Chronicles of the Sword

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Chronicles of the Sword
North American cover of the PC version
Developer(s)Synthetic Dimensions
Producer(s)Craig Foster
Bill Allen (Psygnosis)
Designer(s)Kevin Bulmer
Programmer(s)John Wildsmith
Artist(s)Nigel Bunegar
Matthew Stott
Ben Clark
Writer(s)Kate Copestake
Dave Minto
Composer(s)Ben Daglish
Platform(s)MS-DOS, PlayStation
  • PAL: May 31, 1996
  • NA: February 23, 1996[1]
Genre(s)Adventure game

Chronicles of the Sword is an adventure game developed by Synthetic Dimensions and released by Psygnosis in 1996 for MS-DOS and Sony PlayStation platforms. The game, originally titled as King Arthur: The Quest of The Fair Unknown, is based on Arthurian legends and uses a point-and-click interface. Chronicles of the Sword tells the story of the young knight Gawain on a quest to save Camelot from the scheming witch queen Morgana. It has received largely negative reviews.


Chronicles of the Sword is a third-person, mouse-based point-and-click graphic adventure game,[4] featuring sprite based characters in 3D pre-rendered environments with switching viewpoints (described as similar to Alone in the Dark[5]). The game's user interface uses a context-sensitive cursor for movement and actions, and a classic adventure conversation system based on choosing dialogue options. It also includes a few action game elements in the form of simple combat sequences that are interactive only on the Regular difficulty level and are automated (shown as cutscenes) on the Easy setting.[6]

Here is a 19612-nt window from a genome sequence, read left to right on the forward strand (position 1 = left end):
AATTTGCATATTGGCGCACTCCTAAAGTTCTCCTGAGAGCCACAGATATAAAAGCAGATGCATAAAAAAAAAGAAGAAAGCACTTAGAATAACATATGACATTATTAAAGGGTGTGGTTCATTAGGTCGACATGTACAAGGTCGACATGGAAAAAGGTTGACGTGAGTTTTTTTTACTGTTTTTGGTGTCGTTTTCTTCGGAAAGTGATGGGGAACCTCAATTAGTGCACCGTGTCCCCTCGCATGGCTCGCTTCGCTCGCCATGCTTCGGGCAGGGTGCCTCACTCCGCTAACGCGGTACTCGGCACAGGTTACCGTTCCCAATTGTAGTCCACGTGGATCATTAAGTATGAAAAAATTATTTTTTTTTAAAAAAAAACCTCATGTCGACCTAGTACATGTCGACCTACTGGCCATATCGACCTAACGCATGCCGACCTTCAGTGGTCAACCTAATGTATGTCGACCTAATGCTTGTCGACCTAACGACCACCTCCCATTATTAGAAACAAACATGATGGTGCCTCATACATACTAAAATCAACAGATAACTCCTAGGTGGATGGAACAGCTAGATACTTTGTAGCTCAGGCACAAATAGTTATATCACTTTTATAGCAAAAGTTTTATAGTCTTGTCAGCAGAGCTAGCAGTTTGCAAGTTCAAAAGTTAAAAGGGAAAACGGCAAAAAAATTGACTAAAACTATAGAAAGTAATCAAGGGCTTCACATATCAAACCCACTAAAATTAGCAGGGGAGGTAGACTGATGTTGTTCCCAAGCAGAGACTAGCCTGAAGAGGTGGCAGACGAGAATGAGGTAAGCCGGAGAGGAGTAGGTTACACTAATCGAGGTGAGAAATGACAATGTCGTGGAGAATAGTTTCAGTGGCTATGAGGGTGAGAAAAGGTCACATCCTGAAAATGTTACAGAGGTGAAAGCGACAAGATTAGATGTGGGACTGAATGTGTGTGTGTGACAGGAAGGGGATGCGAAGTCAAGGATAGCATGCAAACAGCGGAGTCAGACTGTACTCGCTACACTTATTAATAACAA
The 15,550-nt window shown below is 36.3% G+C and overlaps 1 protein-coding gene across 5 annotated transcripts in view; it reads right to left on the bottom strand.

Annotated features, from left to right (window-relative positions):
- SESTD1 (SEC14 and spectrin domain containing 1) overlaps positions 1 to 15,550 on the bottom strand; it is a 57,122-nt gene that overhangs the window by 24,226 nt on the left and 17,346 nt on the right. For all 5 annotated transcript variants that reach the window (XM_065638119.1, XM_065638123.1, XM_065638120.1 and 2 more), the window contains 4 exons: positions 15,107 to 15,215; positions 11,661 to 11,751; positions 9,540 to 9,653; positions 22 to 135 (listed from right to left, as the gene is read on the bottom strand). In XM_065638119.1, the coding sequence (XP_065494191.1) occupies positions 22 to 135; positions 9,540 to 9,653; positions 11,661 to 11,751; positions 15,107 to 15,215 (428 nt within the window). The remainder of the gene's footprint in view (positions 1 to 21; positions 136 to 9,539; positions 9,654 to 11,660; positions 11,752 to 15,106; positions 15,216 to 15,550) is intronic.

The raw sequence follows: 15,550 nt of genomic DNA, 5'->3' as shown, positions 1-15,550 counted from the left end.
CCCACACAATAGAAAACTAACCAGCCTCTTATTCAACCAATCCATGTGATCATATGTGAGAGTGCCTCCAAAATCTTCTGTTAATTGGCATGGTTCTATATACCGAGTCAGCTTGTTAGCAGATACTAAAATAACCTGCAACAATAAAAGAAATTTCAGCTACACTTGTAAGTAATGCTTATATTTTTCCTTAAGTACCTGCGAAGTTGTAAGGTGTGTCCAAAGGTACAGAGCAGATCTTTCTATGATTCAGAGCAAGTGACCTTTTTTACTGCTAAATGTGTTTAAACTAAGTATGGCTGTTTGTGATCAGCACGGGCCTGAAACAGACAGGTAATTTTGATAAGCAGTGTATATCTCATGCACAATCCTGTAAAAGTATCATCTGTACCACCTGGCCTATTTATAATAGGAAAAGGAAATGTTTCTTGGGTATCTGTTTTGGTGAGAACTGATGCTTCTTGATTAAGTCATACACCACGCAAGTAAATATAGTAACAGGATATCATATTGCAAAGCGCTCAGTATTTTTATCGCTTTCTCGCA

The sword and sorcery story is set in Albion, Sub-Roman Britain, circa 420. The player assumes the role of Gawain, a young apprentice knight about to be ordained by King Arthur and struggling to uphold virtues of his peaceful and prosperous kingdom. Gawain is ordered by Merlin to seek out and vanquish Queen Morgana, Arthur's half-sister and evil sorceress, before she can destroy Arthur and seize the throne of Albion.


The game begins with Morgana cruelly murdering the court priest of King Arthur's castle of Camelot, located just as Gawain was about to be given his knighthood. She plots to reveal Sir Lancelot Du Lac and Lady Guinevere's affair to the world, which would help her overthrow Arthur and take over. The court wizard Merlin has discovered her nefarious plans, and the unknowing Gawain is used by Merlin to force Morgana into appearing before the king. Morgana is tried for treason and sentenced to be banished from the kingdom, but she then openly declares war on him and uses her supernatural powers to kill the guards and vanish. After Morgana's later attempts to assassinate Arthur is thwarted by Merlin, the king finally decides she needs to be stopped once and for all, and orders her to be found and put to death. Merlin then handpicks Gawain to be instrument of Morgana's destruction.